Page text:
The comfort women issue is also sensitive for both Japan and South Korea and still plagues relations due to a lack of understanding of Japan's specific measures to resolve the issue.

The issue gained national attention in both countries during the 1990s as the end of the Cold War allowed progressive historians to assume greater prominence. As such, the Japanese government initiated a study on the issue, and the findings, along with the Japanese government's official position, were announced in 1993 by then Chief Cabinet Secretary Yohei Kono. The watershed Kono Statement provides official Japanese government recognition of the involvement of the Japanese military in the widespread operation of brothels for Japanese soldiers. Moreover, Kono extended, on behalf of the government of Japan, sincere apologies and remorse to the comfort women. Every Japanese administration since has upheld the Kono Statement as the official government position.

Japan has settled all legal claims between the two countries, conducting its postwar foreign policy and relations with South Korea based on the 1952 San Francisco Peace Treaty and the 1965 Treaty on Basic Relations between Japan and the Republic of Korea. As part of the 1965 agreement, the Japanese government provided the South Korean government with US$500 million in economic assistance (US$300 million in grants and US$200 million in soft government loans).

Despite having met its legal obligation, Japan decided to treat the comfort women issue from a moral perspective as a special case. In an attempt to promote friendly relations and heal the scars of the past, the Japanese government helped to establish the Asian Women's Fund (AWF) in 1995. The AWF solicited donations from the Japanese public, which were used to provide former comfort women with 2 million yen each. The money was given along with letters of apology, which were signed by four successive Japanese prime ministers starting with Prime Minister Ryutaro Hashimoto. Moreover, the Japanese government provided funding for AWF projects, which, among other things, provided funding for medical care for the former comfort women.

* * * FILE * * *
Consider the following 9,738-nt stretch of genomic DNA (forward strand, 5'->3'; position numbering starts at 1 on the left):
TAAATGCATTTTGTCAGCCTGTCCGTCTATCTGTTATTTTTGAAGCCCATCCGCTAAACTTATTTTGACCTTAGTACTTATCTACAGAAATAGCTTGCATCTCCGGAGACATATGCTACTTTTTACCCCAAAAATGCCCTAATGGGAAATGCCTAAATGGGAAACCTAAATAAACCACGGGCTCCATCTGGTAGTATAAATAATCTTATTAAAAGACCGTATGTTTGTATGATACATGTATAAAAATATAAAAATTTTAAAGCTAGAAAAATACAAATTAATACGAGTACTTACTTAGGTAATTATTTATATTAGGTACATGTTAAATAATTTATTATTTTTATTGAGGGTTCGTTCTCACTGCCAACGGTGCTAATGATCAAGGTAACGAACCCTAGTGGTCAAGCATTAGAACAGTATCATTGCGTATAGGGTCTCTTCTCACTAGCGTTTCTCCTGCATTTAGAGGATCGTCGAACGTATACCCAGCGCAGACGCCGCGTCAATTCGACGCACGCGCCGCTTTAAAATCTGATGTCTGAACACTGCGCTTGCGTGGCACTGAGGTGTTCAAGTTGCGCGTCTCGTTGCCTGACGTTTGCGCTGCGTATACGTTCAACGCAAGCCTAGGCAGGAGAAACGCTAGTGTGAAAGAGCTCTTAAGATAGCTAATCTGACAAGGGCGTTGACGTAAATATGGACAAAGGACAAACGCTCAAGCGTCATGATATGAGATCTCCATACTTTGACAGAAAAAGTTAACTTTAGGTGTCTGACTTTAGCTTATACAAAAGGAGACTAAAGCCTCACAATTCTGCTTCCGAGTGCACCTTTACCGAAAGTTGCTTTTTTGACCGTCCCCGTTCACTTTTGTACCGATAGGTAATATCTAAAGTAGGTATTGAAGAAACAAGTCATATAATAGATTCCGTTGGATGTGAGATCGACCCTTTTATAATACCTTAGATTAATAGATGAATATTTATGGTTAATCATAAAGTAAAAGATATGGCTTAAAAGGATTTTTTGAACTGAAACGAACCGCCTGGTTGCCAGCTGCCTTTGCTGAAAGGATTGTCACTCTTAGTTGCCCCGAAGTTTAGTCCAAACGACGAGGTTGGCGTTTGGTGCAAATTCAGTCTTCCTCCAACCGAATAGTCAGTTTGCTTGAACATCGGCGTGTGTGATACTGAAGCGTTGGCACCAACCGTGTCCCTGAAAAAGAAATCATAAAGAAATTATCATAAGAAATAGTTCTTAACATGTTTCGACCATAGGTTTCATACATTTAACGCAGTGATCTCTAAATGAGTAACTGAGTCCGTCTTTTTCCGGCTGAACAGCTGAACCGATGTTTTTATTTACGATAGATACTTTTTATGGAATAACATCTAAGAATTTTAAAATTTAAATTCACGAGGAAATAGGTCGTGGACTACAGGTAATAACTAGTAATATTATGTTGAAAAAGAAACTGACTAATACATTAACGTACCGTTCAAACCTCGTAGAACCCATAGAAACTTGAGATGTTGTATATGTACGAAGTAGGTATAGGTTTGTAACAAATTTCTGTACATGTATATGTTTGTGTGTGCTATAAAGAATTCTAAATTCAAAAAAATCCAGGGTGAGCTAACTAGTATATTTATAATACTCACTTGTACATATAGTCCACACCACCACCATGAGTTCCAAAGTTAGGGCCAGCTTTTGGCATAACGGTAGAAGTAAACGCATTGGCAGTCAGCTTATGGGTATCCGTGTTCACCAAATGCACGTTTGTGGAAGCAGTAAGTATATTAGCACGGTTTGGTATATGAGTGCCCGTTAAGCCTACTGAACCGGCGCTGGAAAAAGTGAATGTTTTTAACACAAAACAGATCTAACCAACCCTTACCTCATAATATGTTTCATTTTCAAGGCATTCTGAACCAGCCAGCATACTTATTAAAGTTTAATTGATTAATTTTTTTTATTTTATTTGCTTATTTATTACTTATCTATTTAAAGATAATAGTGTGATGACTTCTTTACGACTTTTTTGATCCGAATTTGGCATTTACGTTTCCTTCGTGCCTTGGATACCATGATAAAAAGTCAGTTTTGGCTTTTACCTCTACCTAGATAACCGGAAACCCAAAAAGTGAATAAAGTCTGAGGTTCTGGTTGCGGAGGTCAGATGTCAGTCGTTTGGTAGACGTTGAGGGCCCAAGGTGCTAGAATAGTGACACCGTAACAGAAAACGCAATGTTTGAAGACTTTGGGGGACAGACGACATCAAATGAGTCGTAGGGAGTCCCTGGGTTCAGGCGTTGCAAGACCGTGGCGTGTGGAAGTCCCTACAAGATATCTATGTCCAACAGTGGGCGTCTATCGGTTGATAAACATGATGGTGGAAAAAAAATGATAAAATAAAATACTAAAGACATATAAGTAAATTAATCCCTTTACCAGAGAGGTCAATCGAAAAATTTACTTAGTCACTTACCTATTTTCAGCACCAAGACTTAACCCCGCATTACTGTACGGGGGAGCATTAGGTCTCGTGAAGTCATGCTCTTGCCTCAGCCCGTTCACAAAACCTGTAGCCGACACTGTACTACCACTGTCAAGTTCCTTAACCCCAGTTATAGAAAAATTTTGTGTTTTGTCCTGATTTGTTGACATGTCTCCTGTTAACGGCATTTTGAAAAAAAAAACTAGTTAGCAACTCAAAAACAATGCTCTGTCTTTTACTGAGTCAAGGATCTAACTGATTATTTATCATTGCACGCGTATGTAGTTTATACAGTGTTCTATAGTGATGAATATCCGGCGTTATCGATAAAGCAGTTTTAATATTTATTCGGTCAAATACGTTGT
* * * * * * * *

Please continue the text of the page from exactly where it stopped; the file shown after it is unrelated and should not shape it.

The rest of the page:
Mending Japan-ROK Relations and Building a Regional Partnership

In order to mitigate the impact of the diplomatic fallout, Japan and South Korea should keep the following four points in mind.

First, territorial and historical disputes are difficult issues that require a long-term commitment from both sides to work toward resolutions. In the meantime, it is crucial that everyone remain aware of the inflammatory nature of the issues and avoid unnecessarily politicizing them in antagonistic and nationalistic ways.

Second, the stakes of cooperation between Japan and South Korea are high. As industrialized democracies, Japan and South Korea have important roles to play as regional leaders. This is especially crucial right now given the shifting balance of power in the region and the need for Japan and South Korea to jointly cooperate with China to direct the evolution of the regional order toward stability and prosperity. Moreover, Japan–South Korea cooperation is necessary for robust contingency planning vis-à-vis North Korea. US troops based in Japan are likely to be involved in any contingency plan for a major crisis in North Korea, and Japan's role of providing the United States with rear support is essential. To this end, Japan–South Korea cooperation is vital and should be enhanced through multiple measures, including the proposed General Security of Military Information Agreement.

Third, it is crucial that history and territorial issues be prevented from spilling over and affecting substantive areas of cooperation. In particular, after President Lee Myung-bak's term ends, the new president would do well to take steps to restore positive relations between the two countries.

Finally, in order to achieve the above points it is necessary to improve the channels of communication across all levels of the bilateral relationship. Communication needs to be open and frank but also constructive so that Japan and South Korea may develop a deeper mutual understanding and work together most effectively to build a brighter East Asia.

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Resolving the territorial dispute surrounding the Takeshima Islets will remain difficult, but the current political impasse needs to be dealt with in a calm, constructive manner so that Japan and South Korea can continue to address other challenges facing the region. Open channels of communication and efforts to build trust and mutual respect at all levels are vital to achieving this goal and require strong commitment from both sides. Both countries will benefit in the end if shared interests are able to trump historical animosity.



Hitoshi Tanaka is a senior fellow at JCIE and chairman of the Institute for International Strategy. He previously served as Japan's deputy minister for foreign affairs.